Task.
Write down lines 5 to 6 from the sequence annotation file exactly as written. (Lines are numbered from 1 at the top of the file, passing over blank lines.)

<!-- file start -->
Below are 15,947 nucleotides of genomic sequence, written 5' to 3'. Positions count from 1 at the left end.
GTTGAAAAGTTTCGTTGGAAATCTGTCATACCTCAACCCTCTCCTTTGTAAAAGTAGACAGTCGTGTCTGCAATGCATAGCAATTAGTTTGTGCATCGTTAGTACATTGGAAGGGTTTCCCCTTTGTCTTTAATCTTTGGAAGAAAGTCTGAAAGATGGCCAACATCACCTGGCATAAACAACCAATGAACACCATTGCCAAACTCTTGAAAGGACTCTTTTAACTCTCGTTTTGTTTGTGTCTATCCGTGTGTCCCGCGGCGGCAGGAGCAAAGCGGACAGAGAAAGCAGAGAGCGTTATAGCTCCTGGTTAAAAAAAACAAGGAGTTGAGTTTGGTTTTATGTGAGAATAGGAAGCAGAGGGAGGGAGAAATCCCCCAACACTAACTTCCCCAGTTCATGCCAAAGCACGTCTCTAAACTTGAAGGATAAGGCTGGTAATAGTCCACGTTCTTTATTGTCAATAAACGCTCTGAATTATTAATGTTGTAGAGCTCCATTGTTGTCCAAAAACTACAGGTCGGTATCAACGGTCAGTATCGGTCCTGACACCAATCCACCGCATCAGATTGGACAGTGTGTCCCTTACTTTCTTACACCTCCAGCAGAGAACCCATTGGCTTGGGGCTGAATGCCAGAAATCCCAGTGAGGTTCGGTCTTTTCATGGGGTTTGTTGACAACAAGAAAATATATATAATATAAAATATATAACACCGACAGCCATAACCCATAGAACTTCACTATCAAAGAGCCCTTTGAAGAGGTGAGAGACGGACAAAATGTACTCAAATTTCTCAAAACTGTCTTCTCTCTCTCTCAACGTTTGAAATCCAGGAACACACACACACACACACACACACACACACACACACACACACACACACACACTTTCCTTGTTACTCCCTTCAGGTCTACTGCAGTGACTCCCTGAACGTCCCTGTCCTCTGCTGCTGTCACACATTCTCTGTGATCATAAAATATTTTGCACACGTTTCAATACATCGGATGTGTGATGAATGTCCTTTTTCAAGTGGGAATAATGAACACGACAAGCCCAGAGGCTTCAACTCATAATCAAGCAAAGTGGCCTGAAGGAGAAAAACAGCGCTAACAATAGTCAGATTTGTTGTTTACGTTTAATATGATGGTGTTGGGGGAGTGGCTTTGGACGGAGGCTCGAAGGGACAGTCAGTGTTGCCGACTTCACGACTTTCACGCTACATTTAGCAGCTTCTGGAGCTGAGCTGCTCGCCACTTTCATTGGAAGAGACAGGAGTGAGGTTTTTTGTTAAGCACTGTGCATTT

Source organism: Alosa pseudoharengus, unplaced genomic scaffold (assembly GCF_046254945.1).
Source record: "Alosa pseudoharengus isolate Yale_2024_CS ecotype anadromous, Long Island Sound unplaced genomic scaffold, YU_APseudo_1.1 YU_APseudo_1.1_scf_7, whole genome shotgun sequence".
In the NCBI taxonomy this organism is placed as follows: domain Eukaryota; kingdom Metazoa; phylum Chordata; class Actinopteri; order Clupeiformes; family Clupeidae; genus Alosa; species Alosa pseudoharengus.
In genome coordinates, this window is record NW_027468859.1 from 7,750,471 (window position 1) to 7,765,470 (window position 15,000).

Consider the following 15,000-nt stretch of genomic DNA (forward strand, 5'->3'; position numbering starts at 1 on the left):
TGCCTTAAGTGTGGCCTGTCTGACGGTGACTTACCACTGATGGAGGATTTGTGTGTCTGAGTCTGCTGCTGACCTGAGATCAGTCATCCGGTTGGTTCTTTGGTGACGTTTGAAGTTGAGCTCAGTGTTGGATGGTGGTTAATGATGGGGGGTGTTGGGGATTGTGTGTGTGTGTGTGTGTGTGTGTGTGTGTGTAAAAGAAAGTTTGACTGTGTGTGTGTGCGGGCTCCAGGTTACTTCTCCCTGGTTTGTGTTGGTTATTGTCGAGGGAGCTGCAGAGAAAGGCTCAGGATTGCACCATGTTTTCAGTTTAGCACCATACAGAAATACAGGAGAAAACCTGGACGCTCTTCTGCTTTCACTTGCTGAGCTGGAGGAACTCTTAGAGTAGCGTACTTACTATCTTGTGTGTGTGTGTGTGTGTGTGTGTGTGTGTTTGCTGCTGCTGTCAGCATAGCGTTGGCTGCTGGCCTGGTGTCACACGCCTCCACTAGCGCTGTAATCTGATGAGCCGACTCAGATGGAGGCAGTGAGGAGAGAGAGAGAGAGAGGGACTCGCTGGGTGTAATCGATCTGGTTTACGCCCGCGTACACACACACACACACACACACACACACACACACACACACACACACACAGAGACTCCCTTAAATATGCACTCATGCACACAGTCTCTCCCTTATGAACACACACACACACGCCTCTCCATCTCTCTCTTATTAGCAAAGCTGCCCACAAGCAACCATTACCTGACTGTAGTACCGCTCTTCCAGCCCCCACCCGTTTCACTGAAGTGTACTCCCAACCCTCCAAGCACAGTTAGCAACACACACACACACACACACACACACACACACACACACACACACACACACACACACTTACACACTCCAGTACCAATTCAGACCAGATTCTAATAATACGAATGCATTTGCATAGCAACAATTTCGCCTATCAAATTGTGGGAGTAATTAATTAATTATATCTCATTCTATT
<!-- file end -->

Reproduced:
In the NCBI taxonomy this organism is placed as follows: domain Eukaryota; kingdom Metazoa; phylum Chordata; class Actinopteri; order Clupeiformes; family Clupeidae; genus Alosa; species Alosa pseudoharengus.
In genome coordinates, this window is record NW_027468859.1 from 7,750,471 (window position 1) to 7,765,470 (window position 15,000).